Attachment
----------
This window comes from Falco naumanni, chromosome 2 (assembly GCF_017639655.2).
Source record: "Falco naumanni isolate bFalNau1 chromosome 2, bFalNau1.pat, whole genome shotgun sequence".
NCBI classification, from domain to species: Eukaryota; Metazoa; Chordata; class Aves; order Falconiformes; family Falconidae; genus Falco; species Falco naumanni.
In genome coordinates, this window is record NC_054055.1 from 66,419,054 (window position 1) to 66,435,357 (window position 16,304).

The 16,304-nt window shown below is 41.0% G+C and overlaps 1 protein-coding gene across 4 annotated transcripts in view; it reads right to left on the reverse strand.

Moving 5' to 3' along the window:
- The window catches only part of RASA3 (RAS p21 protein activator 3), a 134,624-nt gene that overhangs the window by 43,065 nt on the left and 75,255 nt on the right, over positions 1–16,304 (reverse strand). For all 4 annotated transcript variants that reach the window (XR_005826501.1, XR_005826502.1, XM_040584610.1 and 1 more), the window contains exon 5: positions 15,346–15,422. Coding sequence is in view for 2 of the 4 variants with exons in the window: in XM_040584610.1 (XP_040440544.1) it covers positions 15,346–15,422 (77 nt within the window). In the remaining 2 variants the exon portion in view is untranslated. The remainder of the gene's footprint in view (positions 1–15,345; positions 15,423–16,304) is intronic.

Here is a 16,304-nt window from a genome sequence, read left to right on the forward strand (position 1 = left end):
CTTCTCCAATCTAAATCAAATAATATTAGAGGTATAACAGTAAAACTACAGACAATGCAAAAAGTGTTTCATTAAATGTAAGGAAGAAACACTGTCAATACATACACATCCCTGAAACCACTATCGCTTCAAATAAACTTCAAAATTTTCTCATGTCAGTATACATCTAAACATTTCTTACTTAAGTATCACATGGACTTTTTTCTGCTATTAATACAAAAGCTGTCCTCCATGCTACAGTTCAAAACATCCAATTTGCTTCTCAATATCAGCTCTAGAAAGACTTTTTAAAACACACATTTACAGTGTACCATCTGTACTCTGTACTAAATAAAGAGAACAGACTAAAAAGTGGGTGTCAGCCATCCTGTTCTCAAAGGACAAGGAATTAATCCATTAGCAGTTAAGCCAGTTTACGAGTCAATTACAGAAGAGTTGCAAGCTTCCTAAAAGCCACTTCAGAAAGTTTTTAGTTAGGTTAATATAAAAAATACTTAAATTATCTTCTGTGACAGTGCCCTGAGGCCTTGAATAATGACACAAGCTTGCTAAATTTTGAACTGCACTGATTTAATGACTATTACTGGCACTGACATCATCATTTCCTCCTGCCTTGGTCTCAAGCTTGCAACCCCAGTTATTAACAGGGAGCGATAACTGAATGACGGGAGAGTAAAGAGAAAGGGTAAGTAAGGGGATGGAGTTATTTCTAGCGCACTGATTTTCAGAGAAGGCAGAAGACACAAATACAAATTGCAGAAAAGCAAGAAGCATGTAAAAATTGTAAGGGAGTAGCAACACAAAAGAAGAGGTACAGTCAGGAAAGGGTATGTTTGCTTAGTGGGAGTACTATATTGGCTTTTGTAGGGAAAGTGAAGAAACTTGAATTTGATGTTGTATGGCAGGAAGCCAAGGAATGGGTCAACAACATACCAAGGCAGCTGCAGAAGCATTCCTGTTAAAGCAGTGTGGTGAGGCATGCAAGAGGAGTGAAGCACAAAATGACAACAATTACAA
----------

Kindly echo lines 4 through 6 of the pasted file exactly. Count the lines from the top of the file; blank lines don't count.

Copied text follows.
In genome coordinates, this window is record NC_054055.1 from 66,419,054 (window position 1) to 66,435,357 (window position 16,304).

The 16,304-nt window shown below is 41.0% G+C and overlaps 1 protein-coding gene across 4 annotated transcripts in view; it reads right to left on the reverse strand.

Moving 5' to 3' along the window: